January 23, 1970: Death of renowned local and state landscape architect Arthur Nichols

On this day in 1970, pioneer landscape architect Arthur Nichols—whose work can be seen today throughout Duluth—died in Minneapolis. Arthur Richardson Nichols was a native of Springfield, Massachusetts, and became the first person to earn a degree through the Massachusetts Institute of Technology’s landscape architecture program in 1902. He and Anthony Morell went to work for Charles Leavitt, who Chester and Clara Congdon hired to landscape their Duluth estate Glensheen, and once the plans were accepted he sent Morell & Nichols to the Zenith City to execute the work. While in Duluth the pair made significant connections, and by the time they had finished their work at Glensheen in 1908 they decided to permanently settle in Minnesota, where they created the state’s foremost landscape architecture firm. In Duluth they designed the first stone bridges of Seven Bridges Road and plans for Central Park, Lester Park, and several public squares in Lakeside, but those projects were never completed. They created the the layout of Duluth’s Morgan Park, Morely Heights, and Crescent View Park neighborhoods and  the estates of A. M. Chisholm and H. B. Freyberger. They also had a hand in the creation of Congdon Boulevard and the Lester River Bridge. Nichols was described as “a good designer, mild-mannered, and a skilled promoter who inspired people and who saw an important synergy between civil engineering and landscape architecture.” Morell & Nichols did even more for the state of Minnesota, and you can read a history of both men and their work here.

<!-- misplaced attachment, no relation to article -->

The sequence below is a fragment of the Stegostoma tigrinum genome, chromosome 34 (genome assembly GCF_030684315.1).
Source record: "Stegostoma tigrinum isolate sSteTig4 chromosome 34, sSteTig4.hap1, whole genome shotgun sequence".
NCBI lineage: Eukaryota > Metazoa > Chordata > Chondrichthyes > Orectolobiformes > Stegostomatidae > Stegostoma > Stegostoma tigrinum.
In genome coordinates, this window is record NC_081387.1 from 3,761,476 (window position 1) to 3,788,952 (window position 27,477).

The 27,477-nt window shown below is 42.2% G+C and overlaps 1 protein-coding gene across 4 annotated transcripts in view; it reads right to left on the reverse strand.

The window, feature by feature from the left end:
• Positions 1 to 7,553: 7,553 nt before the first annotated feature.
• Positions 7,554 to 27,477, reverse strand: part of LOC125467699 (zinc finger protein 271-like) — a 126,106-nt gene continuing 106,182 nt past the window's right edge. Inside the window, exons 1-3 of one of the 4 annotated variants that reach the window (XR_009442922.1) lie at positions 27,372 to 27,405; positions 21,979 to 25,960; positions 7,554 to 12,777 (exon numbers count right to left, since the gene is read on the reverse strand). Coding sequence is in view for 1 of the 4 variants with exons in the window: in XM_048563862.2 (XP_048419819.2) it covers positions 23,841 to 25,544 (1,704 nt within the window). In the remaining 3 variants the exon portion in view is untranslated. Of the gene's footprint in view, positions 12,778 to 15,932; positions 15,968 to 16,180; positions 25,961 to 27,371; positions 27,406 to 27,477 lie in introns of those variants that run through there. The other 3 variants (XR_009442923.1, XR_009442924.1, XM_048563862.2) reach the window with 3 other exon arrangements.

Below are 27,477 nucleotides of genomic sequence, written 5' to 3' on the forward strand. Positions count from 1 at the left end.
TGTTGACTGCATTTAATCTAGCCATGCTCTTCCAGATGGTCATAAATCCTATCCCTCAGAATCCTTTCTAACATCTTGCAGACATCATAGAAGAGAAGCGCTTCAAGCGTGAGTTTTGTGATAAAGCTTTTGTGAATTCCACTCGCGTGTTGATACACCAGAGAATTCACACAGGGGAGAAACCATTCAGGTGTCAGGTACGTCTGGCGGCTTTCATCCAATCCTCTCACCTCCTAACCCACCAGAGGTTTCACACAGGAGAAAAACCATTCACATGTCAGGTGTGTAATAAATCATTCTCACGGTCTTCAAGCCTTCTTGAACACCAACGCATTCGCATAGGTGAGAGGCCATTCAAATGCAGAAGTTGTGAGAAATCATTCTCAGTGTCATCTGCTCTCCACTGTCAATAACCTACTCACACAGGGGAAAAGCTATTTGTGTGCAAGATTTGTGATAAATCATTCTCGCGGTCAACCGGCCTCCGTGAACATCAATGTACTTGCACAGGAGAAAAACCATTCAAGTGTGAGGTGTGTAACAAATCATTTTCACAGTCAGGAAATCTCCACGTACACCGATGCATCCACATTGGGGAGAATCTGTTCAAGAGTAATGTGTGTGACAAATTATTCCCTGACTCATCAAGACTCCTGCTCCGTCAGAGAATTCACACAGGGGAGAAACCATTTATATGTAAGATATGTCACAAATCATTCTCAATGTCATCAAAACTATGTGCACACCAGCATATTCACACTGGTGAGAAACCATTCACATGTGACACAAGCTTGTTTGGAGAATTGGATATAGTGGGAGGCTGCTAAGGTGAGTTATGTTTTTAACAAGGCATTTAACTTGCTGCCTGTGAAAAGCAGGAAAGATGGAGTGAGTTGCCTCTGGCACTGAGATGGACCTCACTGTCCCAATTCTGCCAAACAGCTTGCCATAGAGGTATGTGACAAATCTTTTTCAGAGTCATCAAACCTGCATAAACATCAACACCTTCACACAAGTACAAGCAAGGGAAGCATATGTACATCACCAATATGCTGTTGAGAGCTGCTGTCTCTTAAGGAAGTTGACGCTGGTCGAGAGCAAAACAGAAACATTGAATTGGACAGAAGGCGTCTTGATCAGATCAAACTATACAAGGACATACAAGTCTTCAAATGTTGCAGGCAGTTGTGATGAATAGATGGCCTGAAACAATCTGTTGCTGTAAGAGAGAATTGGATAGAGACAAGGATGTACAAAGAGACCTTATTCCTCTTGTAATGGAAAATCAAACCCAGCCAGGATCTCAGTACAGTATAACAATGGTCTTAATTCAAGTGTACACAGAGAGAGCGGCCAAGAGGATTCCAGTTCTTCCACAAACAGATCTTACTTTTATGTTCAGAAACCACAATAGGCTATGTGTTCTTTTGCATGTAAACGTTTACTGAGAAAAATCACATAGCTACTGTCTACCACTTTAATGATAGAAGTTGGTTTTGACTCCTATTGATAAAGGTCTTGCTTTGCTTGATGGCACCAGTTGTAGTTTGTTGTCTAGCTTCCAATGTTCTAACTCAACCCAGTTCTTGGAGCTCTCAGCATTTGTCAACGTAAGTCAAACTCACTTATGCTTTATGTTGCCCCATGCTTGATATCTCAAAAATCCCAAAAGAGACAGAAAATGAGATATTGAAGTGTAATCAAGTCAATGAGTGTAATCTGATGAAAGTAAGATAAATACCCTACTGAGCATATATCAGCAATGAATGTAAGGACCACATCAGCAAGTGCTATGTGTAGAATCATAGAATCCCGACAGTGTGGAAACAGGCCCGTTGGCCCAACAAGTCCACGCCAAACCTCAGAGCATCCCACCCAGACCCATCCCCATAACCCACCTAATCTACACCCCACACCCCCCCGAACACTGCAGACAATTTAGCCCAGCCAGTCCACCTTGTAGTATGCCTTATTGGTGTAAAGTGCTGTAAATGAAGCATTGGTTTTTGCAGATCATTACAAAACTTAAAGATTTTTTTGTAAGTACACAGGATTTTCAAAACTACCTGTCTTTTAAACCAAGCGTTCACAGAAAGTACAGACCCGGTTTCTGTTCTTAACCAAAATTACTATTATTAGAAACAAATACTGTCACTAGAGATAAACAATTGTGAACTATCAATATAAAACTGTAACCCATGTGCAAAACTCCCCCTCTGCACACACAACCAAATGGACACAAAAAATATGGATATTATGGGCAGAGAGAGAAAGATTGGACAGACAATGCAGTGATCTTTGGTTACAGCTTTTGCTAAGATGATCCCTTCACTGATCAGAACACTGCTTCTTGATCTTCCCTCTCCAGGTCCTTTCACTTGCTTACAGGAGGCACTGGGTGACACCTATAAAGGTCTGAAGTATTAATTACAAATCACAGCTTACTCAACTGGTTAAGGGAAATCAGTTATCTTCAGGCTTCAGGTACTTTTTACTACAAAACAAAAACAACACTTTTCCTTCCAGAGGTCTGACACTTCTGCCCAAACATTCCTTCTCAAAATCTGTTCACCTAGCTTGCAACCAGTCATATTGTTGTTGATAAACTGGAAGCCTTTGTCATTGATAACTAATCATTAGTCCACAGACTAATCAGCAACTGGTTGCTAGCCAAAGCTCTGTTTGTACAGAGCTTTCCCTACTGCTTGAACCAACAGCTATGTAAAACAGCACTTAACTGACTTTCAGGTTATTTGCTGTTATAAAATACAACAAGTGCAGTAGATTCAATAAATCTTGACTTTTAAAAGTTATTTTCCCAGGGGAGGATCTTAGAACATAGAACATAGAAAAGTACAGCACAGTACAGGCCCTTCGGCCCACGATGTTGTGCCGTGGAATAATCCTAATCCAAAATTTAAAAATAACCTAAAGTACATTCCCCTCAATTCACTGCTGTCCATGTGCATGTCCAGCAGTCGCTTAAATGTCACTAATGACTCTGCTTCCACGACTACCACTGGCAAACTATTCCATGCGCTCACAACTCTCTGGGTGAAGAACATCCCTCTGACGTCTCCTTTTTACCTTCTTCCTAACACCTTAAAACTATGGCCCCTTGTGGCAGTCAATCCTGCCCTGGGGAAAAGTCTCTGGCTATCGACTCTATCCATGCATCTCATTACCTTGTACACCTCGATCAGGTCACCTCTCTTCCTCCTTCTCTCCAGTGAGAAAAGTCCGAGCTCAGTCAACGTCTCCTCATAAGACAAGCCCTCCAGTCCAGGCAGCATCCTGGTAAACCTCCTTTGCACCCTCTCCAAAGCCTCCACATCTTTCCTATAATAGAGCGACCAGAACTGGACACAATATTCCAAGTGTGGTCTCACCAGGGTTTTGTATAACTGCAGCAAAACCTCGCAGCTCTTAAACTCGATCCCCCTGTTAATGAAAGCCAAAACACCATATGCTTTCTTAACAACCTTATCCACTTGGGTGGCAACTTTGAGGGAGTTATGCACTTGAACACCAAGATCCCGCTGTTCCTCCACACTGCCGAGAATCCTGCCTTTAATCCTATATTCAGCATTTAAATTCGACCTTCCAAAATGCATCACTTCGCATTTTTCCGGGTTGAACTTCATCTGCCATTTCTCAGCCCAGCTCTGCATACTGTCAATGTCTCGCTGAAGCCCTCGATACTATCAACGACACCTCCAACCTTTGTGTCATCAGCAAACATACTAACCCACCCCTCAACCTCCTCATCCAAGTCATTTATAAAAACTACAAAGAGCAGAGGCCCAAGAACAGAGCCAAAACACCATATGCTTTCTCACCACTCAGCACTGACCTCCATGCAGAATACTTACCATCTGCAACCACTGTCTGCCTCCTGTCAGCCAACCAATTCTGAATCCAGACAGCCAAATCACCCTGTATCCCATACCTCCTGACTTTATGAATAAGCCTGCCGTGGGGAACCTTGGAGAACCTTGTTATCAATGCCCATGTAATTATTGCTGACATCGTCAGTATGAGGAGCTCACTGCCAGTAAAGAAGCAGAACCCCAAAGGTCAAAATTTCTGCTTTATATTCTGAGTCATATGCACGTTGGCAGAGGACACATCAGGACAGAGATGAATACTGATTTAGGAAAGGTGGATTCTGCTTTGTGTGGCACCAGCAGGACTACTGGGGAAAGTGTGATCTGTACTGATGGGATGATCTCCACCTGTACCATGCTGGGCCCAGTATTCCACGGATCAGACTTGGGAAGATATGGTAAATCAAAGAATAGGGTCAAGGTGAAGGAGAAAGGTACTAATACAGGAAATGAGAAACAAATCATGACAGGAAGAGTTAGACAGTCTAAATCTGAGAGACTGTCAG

Anthony U. Morell & Arthur Nichols and a dog, name unknown. (Image: University of Minnesota Morris)

The NorShor: “The Northwest’s most spectacular theater”

As those working on the $30 million renovation of Duluth’s NorShor Theatre race to finish the project in time for the scheduled opening on February 1, we thought it was about time we shared our history of the NorShor. To illustrate the piece, we were fortunate enough to have access to Jim Heffernan’s collection of historic photos…


Native Americans in Duluth

Long before European settlement—perhaps thousands of years—the head of the lakes was home to several Native American tribes. By the time the land that is now Duluth opened for settlement, the Ojibwe had already forced the Dakota west and had established settlements at Spirit Island, Spirit Mountain, Indian Point, Rice’s Point, and Minnesota Point. The…

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